Clearly these ideologies placed no value whatsoever on the survival of any one particular individual, or numbers of people where the spread of ideology through warfare and national expansion is concerned. Under this premise (Yes) to a great extent, a certain amount of the population of a nation is expendable. In fact, the expenditure of the citizenry in WAR to further a nations goals is not merely a moral choice under THESE ideologies.. it's MANDATORY REALITY.

                      Not just Lenin and Hitler embraced these ideas either. They were embraced by hundreds of millions. Why ? Because it was popular revolutionary thinking at the time. Nobody recognized it as some kind of strange mental pathology.

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                      • #12
                        Originally posted by Half Pint View Post
                        Just poking some fun your way S.

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                        • #13
                          Originally posted by waldron View Post
                          I mean think about it.
                          No.

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                          • #14
                            Originally posted by waldron View Post
                            I mean think about it. They got to keep their emperor. Their homeland was never actually properly invaded by the enemy. Few of their military leaders faced warcrime trials after the war (nothing like Nuremburg). The USA bankrolled the creation of an Asian economic and industrial giant, and Japan has never properly payed much (if any) reparations to the countries it made war on. As near as I can tell, all they lost were a few small islands in the north to the Soviets. By special treaty, we also guaranteed throughout the Cold War era the Soviets would NEVER go any farther. Ironically backed up by a U.S. nuclear deterrent.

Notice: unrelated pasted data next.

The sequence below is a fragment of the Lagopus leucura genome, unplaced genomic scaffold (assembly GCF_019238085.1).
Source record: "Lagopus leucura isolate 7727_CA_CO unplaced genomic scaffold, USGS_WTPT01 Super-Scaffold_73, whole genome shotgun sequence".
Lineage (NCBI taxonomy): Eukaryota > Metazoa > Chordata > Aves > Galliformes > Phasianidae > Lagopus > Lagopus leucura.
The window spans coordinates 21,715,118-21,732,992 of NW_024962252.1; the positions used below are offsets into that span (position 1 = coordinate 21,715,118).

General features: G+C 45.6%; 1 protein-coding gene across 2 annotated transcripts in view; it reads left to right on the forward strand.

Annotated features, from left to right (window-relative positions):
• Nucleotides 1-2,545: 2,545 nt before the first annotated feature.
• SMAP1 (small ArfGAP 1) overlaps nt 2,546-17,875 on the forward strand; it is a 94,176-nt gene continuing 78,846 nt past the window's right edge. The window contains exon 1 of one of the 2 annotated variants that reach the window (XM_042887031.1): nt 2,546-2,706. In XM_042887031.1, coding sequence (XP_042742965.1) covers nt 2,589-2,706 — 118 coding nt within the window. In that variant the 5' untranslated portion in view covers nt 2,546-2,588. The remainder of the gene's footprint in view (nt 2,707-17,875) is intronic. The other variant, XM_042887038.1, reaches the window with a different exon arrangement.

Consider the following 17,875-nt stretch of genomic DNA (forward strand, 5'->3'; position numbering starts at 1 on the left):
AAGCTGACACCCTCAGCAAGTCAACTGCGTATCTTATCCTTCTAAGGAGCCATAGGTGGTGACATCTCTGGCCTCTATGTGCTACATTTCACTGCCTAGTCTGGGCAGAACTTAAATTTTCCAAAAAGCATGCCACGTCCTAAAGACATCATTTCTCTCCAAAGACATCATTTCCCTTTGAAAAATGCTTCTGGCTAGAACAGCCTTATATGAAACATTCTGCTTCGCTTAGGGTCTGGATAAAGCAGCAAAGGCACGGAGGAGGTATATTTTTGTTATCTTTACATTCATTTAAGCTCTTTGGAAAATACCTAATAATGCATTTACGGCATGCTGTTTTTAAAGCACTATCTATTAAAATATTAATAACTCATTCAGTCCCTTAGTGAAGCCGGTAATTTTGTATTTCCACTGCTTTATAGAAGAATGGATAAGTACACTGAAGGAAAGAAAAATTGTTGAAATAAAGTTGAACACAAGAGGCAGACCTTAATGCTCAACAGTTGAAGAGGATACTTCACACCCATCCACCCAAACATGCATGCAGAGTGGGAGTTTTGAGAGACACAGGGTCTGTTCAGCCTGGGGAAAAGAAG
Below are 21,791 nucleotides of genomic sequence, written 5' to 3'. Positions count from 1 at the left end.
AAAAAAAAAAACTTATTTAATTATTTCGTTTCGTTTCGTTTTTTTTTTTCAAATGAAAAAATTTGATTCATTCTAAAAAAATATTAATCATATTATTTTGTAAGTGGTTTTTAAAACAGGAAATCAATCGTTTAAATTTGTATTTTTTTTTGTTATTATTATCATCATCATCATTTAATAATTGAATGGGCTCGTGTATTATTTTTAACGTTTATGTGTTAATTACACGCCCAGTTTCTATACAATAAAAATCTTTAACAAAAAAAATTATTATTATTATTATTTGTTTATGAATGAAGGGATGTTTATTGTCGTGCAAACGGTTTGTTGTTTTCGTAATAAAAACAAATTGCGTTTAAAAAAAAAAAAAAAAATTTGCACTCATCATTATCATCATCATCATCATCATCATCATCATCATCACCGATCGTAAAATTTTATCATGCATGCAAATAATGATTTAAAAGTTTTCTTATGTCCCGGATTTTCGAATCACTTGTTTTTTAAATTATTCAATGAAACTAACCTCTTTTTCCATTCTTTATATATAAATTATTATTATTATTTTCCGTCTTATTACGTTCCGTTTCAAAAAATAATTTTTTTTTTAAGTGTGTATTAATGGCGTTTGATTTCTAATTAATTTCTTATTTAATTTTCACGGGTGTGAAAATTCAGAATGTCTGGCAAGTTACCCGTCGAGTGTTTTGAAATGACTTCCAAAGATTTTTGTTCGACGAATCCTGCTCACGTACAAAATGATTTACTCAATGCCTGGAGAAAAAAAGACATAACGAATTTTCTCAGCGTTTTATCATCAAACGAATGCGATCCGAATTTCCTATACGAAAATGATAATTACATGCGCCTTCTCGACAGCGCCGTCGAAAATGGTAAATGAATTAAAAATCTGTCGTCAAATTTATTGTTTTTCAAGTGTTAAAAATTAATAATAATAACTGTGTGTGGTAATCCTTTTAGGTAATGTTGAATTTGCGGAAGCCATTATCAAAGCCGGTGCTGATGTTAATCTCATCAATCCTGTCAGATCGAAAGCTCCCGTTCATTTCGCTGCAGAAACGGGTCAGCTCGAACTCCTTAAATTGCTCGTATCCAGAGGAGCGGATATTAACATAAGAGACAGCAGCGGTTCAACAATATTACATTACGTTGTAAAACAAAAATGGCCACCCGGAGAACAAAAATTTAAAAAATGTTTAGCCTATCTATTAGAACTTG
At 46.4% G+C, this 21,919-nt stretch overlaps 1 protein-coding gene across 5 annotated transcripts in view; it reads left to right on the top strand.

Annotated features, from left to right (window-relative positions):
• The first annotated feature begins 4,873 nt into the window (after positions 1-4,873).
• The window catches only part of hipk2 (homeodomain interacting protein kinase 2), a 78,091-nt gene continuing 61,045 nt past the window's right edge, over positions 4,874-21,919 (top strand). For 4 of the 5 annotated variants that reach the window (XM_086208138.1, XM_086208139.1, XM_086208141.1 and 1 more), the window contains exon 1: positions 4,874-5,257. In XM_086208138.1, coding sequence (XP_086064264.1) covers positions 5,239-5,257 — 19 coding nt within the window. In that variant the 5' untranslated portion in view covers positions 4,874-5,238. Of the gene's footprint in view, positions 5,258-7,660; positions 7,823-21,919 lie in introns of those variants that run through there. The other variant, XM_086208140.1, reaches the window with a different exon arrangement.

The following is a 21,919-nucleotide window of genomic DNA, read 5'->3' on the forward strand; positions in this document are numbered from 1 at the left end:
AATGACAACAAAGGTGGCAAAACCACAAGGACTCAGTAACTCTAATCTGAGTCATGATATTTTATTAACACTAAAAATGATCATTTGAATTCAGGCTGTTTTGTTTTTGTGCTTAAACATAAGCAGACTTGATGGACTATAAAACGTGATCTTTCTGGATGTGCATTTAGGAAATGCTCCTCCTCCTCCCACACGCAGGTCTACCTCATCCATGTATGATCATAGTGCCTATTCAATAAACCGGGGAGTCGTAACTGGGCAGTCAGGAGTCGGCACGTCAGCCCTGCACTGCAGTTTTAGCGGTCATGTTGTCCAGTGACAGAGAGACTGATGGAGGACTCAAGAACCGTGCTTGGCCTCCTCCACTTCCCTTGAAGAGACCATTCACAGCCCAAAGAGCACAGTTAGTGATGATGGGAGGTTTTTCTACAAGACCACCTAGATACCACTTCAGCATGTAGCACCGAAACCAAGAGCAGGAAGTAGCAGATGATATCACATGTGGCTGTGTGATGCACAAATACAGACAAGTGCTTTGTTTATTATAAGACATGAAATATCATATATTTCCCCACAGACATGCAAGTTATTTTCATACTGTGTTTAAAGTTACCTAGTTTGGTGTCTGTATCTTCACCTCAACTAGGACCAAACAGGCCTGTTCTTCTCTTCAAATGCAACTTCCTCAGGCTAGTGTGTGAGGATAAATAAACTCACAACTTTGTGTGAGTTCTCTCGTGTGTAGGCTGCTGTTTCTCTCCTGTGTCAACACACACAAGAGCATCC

It really is hard to figure out a downside to Japans entry into the War (unless at the time you resided in Hiroshima or Nagasaki in 1945). As well as any of the other Japanese cities we mercilessly fire bombed into ashes. The civilian population of Japan did pay a horrible price for the war.. Much more so than Japan's government or its' military.

                            The point is, RL history is controversial enough without having to go Harry Turtledove on everybody,(by the way, a great writer). I wish our public schools in the USA offered some "alternative" view history classes, instead of the canned dumbed down curriculum we have. Which would possibly go a long ways toward creating a generation of thinkers and innovators, instead of parrots who can only memorize historical events and dates using clever rhymes.
                            Between 1946–51, some 5,600 Japanese personnel were prosecuted in more than 2,200 trials outside Japan. The judges presiding came from the United States, China, the United Kingdom, Australia, the Netherlands, France, the Soviet Union, New Zealand, India and the Philippines. Additionally, the Chinese Communists also held a number of trials for Japanese personnel. More than 4,400 Japanese personnel were convicted and about 1,000 were sentenced to death. The largest single trial was that of 93 Japanese personnel charged with the summary execution of more than 300 Allied POWs, in the Laha massacre